Hector BERLIOZ (1803-1869)
Benvenuto Cellini (1834-38) [163:35]
Benvenuto Cellini – Burkhard Fritz (tenor)
Teresa – Maija Kovalevska (soprano)
Fieramosca – Laurent Naouri (baritone)
Giacomo Balducci – Brindley Sherrat (bass)
Pope Clement VII – Mikhail Petrenko (bass)
Ascanio – Kate Aldrich (mezzo)
Vienna Philharmonic Orchestra, Vienna State Opera Chorus/Valery Gergiev
rec. Salzburg Festival, Großes Festspielhaus, Salzburg, 5, 10, 15 August 2007.
Philipp Stölzl (stage director and stage designer)
Kathi Maurer (costume design)
Duane Schuler (lighting design)
Mara Kurotschka (choreographer)
Picture format: NTSC 19:9
Sound format: Dolby Digital 2.0 / Dolby Surround 5.0 / DTS 5.0
Region code: 0 (worldwide)
Subtitles: English, French
NAXOS 2.110271 [164:00]
If this DVD is anything to go by, one has some sympathy for the management of the Paris Opéra in their dealings with Berlioz over productions of Benvenuto Cellini in the 1830s.
Although it was finally accepted for performance in 1838, the opera was plagued by difficulties from the start, ranging from the original conductor’s dislike of the work to the singers’ and audience’s overall indifference. One can see why. While vocally attractive and rich in colourful orchestration - including rustic Italianate guitar and tambourine - Benvenuto Cellini suffers from a loose plot based on scenes from the life of the Renaissance artist, and it lacks real show-stopping numbers.
For this 2007 Salzburg Festival production director and designer Philipp Stölzl has added to the staging difficulties with a bizarre and incongruous concept. Sets and costumes resemble a sci-fi fantasy – a cross between Metropolis and Star Wars – which is totally at odds with the sixteenth century setting and story-line of the opera. The result is that the opera’s shakily assembled scenes appear even more disjointed. Even worse, the goings-on on-stage don’t match what is sung in the libretto. Act I, for instance, is meant to take place in the midst of Rome’s carnival festivities, whereas in Stölzl’s staging the characters are inexplicably stuck on a rooftop. The crazy costumes and fantastical scenery only really work in the third scene of Act I, when the carnival crowds celebrate on the Piazza Colonna.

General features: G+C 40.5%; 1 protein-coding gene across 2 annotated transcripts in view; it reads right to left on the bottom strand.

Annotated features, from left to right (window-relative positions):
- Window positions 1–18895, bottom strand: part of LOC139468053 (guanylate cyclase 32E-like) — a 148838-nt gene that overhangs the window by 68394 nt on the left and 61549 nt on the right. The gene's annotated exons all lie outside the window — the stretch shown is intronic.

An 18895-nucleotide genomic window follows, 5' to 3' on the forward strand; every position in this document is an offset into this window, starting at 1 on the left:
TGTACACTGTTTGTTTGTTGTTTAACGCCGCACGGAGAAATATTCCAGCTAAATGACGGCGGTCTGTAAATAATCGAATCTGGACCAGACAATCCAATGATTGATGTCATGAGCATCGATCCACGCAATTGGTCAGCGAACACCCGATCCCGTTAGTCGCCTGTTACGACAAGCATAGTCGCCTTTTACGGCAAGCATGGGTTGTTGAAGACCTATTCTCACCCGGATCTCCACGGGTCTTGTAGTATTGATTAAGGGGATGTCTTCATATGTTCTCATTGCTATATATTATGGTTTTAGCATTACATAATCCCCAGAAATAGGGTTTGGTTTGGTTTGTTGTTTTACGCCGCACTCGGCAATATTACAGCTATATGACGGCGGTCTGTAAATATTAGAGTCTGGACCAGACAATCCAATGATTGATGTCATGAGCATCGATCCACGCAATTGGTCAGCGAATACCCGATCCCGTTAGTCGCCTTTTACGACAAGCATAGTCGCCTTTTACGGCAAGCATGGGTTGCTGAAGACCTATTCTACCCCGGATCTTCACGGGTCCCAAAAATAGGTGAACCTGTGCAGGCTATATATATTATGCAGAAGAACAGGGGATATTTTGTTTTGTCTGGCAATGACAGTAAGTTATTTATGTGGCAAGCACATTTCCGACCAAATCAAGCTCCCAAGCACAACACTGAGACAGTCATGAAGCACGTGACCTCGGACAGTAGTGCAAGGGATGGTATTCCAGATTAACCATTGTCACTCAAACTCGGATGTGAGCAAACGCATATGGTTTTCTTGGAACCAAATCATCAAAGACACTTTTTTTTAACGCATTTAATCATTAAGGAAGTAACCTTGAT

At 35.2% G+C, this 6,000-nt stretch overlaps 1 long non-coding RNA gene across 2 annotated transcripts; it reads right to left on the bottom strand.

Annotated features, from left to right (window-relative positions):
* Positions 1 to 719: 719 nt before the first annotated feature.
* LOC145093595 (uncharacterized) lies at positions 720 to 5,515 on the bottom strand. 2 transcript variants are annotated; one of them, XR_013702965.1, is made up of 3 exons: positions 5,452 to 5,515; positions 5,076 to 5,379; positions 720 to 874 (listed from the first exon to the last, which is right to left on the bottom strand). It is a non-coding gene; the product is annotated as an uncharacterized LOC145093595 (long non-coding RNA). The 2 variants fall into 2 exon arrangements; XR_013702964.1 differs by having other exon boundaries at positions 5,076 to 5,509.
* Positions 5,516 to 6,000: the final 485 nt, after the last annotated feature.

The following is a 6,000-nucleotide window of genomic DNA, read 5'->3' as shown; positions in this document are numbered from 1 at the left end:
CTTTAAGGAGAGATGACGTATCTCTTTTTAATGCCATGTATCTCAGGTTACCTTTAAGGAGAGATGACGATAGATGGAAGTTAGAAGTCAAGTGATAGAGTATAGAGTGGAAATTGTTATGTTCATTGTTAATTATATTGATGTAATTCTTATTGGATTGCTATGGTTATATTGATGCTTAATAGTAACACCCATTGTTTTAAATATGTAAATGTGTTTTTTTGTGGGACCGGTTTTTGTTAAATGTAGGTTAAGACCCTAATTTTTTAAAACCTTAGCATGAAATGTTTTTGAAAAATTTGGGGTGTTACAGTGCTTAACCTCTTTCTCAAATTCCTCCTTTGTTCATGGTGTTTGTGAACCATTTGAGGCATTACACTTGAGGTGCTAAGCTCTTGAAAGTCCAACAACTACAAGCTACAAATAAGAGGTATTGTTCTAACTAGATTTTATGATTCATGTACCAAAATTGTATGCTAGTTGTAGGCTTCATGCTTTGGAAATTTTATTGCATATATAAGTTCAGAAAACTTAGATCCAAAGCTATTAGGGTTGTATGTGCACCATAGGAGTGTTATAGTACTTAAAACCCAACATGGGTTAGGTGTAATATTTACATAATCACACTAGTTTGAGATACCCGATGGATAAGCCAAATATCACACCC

Overall, the singing is good but hardly inspired. Only Kate Aldrich is outstanding as Cellini’s friend and helper Ascanio - painfully dressed up as Star Wars’s C3PO in a gold robot costume. Her bright, secure voice glimmers in every scene in which she appears. Burkhard Fritz makes a firm-voiced but dispassionate Cellini. Maija Kovalevska certainly has the looks for Cellini’s lover Teresa, but she gets few opportunities to shine, and close-up shots reveal an unconvincing woodenness to her acting. The chorus of the Vienna State Opera also appear unsure of how to behave in their grotesquely over-the-top wigs and costumes.
Valery Gergiev exerts an iron fist over the forces of the Vienna Philharmonic, driving forward Berlioz’s rhythmic pulses at the expense of the sunnier, more delicate, aspects of the score. This clearly didn’t go down well with everyone in the audience. There are audible boos at the end of the performance as Gergiev takes his bow on stage, although not as many as those reserved for the sheepish-looking production team.
John-Pierre Joyce
Good but hardly inspired ... see Full Review